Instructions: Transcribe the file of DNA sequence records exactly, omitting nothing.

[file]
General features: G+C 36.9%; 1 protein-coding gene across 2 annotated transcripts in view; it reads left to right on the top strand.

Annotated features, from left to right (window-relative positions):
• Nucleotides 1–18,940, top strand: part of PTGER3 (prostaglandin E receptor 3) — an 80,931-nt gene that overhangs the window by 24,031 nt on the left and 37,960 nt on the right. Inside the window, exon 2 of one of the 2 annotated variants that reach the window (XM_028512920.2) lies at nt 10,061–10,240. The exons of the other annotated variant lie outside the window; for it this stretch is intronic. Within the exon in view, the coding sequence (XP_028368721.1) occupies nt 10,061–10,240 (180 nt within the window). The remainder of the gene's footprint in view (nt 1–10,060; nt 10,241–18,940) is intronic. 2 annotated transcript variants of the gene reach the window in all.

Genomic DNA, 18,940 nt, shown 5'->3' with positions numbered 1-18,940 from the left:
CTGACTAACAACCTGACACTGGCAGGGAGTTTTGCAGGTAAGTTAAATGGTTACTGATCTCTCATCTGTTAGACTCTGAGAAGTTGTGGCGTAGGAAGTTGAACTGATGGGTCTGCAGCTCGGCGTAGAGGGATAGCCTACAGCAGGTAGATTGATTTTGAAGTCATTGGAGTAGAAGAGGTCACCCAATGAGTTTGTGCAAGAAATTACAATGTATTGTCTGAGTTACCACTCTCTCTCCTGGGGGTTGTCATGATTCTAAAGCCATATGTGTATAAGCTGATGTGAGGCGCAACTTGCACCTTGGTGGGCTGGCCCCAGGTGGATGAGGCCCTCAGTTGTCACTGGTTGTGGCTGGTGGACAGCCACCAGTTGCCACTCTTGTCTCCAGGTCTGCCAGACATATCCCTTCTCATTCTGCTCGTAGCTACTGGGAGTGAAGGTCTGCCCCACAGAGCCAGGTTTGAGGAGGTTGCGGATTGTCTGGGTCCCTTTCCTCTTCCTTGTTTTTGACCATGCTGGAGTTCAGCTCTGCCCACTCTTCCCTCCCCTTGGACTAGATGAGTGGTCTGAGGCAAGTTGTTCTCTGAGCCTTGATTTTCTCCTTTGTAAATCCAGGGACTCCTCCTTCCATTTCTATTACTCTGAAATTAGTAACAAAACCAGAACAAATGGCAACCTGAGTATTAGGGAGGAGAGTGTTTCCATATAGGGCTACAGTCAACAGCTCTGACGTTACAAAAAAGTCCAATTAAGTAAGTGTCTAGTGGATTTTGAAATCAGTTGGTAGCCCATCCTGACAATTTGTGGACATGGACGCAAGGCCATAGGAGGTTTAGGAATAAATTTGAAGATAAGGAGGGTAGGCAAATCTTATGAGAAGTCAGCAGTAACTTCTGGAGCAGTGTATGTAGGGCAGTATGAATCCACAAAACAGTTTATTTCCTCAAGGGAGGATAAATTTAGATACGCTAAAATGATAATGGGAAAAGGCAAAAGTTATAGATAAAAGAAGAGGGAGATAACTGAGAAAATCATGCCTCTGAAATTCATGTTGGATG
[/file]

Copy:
General features: G+C 36.9%; 1 protein-coding gene across 2 annotated transcripts in view; it reads left to right on the top strand.

Annotated features, from left to right (window-relative positions):
• Nucleotides 1–18,940, top strand: part of PTGER3 (prostaglandin E receptor 3) — an 80,931-nt gene that overhangs the window by 24,031 nt on the left and 37,960 nt on the right. Inside the window, exon 2 of one of the 2 annotated variants that reach the window (XM_028512920.2) lies at nt 10,061–10,240. The exons of the other annotated variant lie outside the window; for it this stretch is intronic. Within the exon in view, the coding sequence (XP_028368721.1) occupies nt 10,061–10,240 (180 nt within the window). The remainder of the gene's footprint in view (nt 1–10,060; nt 10,241–18,940) is intronic. 2 annotated transcript variants of the gene reach the window in all.

Genomic DNA, 18,940 nt, shown 5'->3' with positions numbered 1-18,940 from the left:
CTGACTAACAACCTGACACTGGCAGGGAGTTTTGCAGGTAAGTTAAATGGTTACTGATCTCTCATCTGTTAGACTCTGAGAAGTTGTGGCGTAGGAAGTTGAACTGATGGGTCTGCAGCTCGGCGTAGAGGGATAGCCTACAGCAGGTAGATTGATTTTGAAGTCATTGGAGTAGAAGAGGTCACCCAATGAGTTTGTGCAAGAAATTACAATGTATTGTCTGAGTTACCACTCTCTCTCCTGGGGGTTGTCATGATTCTAAAGCCATATGTGTATAAGCTGATGTGAGGCGCAACTTGCACCTTGGTGGGCTGGCCCCAGGTGGATGAGGCCCTCAGTTGTCACTGGTTGTGGCTGGTGGACAGCCACCAGTTGCCACTCTTGTCTCCAGGTCTGCCAGACATATCCCTTCTCATTCTGCTCGTAGCTACTGGGAGTGAAGGTCTGCCCCACAGAGCCAGGTTTGAGGAGGTTGCGGATTGTCTGGGTCCCTTTCCTCTTCCTTGTTTTTGACCATGCTGGAGTTCAGCTCTGCCCACTCTTCCCTCCCCTTGGACTAGATGAGTGGTCTGAGGCAAGTTGTTCTCTGAGCCTTGATTTTCTCCTTTGTAAATCCAGGGACTCCTCCTTCCATTTCTATTACTCTGAAATTAGTAACAAAACCAGAACAAATGGCAACCTGAGTATTAGGGAGGAGAGTGTTTCCATATAGGGCTACAGTCAACAGCTCTGACGTTACAAAAAAGTCCAATTAAGTAAGTGTCTAGTGGATTTTGAAATCAGTTGGTAGCCCATCCTGACAATTTGTGGACATGGACGCAAGGCCATAGGAGGTTTAGGAATAAATTTGAAGATAAGGAGGGTAGGCAAATCTTATGAGAAGTCAGCAGTAACTTCTGGAGCAGTGTATGTAGGGCAGTATGAATCCACAAAACAGTTTATTTCCTCAAGGGAGGATAAATTTAGATACGCTAAAATGATAATGGGAAAAGGCAAAAGTTATAGATAAAAGAAGAGGGAGATAACTGAGAAAATCATGCCTCTGAAATTCATGTTGGATG